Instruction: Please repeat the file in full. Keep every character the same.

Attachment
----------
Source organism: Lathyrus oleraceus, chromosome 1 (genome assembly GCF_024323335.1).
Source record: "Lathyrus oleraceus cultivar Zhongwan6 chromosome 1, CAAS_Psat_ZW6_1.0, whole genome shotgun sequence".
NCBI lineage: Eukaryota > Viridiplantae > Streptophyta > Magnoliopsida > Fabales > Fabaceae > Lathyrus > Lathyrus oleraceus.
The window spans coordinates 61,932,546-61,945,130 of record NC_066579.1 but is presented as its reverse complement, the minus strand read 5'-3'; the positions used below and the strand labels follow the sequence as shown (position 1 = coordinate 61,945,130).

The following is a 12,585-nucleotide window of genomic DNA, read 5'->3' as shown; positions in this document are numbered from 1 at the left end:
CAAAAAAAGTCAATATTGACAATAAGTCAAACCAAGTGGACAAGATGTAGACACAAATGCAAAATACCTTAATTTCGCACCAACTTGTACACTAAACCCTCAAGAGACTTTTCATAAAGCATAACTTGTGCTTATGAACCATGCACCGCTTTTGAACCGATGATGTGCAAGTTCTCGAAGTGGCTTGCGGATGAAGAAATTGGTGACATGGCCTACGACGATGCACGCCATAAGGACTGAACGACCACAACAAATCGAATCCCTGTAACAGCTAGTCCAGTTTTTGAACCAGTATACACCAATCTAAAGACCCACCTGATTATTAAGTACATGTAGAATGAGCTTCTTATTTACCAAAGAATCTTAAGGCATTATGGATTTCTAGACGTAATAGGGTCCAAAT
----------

Source organism: Lathyrus oleraceus, chromosome 1 (genome assembly GCF_024323335.1).
Source record: "Lathyrus oleraceus cultivar Zhongwan6 chromosome 1, CAAS_Psat_ZW6_1.0, whole genome shotgun sequence".
NCBI lineage: Eukaryota > Viridiplantae > Streptophyta > Magnoliopsida > Fabales > Fabaceae > Lathyrus > Lathyrus oleraceus.
The window spans coordinates 61,932,546-61,945,130 of record NC_066579.1 but is presented as its reverse complement, the minus strand read 5'-3'; the positions used below and the strand labels follow the sequence as shown (position 1 = coordinate 61,945,130).

The following is a 12,585-nucleotide window of genomic DNA, read 5'->3' as shown; positions in this document are numbered from 1 at the left end:
CAAAAAAAGTCAATATTGACAATAAGTCAAACCAAGTGGACAAGATGTAGACACAAATGCAAAATACCTTAATTTCGCACCAACTTGTACACTAAACCCTCAAGAGACTTTTCATAAAGCATAACTTGTGCTTATGAACCATGCACCGCTTTTGAACCGATGATGTGCAAGTTCTCGAAGTGGCTTGCGGATGAAGAAATTGGTGACATGGCCTACGACGATGCACGCCATAAGGACTGAACGACCACAACAAATCGAATCCCTGTAACAGCTAGTCCAGTTTTTGAACCAGTATACACCAATCTAAAGACCCACCTGATTATTAAGTACATGTAGAATGAGCTTCTTATTTACCAAAGAATCTTAAGGCATTATGGATTTCTAGACGTAATAGGGTCCAAAT